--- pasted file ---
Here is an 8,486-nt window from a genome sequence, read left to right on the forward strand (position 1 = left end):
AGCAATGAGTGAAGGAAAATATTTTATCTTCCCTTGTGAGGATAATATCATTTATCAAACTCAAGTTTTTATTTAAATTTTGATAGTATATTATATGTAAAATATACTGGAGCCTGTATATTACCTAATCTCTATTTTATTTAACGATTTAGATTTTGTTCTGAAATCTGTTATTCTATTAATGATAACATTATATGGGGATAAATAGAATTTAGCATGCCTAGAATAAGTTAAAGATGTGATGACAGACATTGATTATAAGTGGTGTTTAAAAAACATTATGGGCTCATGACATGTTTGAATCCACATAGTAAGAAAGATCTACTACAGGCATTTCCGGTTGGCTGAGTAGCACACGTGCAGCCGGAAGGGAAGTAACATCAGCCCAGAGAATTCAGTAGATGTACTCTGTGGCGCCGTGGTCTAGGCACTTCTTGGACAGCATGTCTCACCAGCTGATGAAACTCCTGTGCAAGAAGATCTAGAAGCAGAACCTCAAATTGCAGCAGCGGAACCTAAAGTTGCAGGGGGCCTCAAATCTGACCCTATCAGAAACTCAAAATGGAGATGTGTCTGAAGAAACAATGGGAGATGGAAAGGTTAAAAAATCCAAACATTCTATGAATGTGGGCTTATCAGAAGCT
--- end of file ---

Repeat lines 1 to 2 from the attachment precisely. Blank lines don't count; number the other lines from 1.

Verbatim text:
Here is an 8,486-nt window from a genome sequence, read left to right on the forward strand (position 1 = left end):
AGCAATGAGTGAAGGAAAATATTTTATCTTCCCTTGTGAGGATAATATCATTTATCAAACTCAAGTTTTTATTTAAATTTTGATAGTATATTATATGTAAAATATACTGGAGCCTGTATATTACCTAATCTCTATTTTATTTAACGATTTAGATTTTGTTCTGAAATCTGTTATTCTATTAATGATAACATTATATGGGGATAAATAGAATTTAGCATGCCTAGAATAAGTTAAAGATGTGATGACAGACATTGATTATAAGTGGTGTTTAAAAAACATTATGGGCTCATGACATGTTTGAATCCACATAGTAAGAAAGATCTACTACAGGCATTTCCGGTTGGCTGAGTAGCACACGTGCAGCCGGAAGGGAAGTAACATCAGCCCAGAGAATTCAGTAGATGTACTCTGTGGCGCCGTGGTCTAGGCACTTCTTGGACAGCATGTCTCACCAGCTGATGAAACTCCTGTGCAAGAAGATCTAGAAGCAGAACCTCAAATTGCAGCAGCGGAACCTAAAGTTGCAGGGGGCCTCAAATCTGACCCTATCAGAAACTCAAAATGGAGATGTGTCTGAAGAAACAATGGGAGATGGAAAGGTTAAAAAATCCAAACATTCTATGAATGTGGGCTTATCAGAAGCT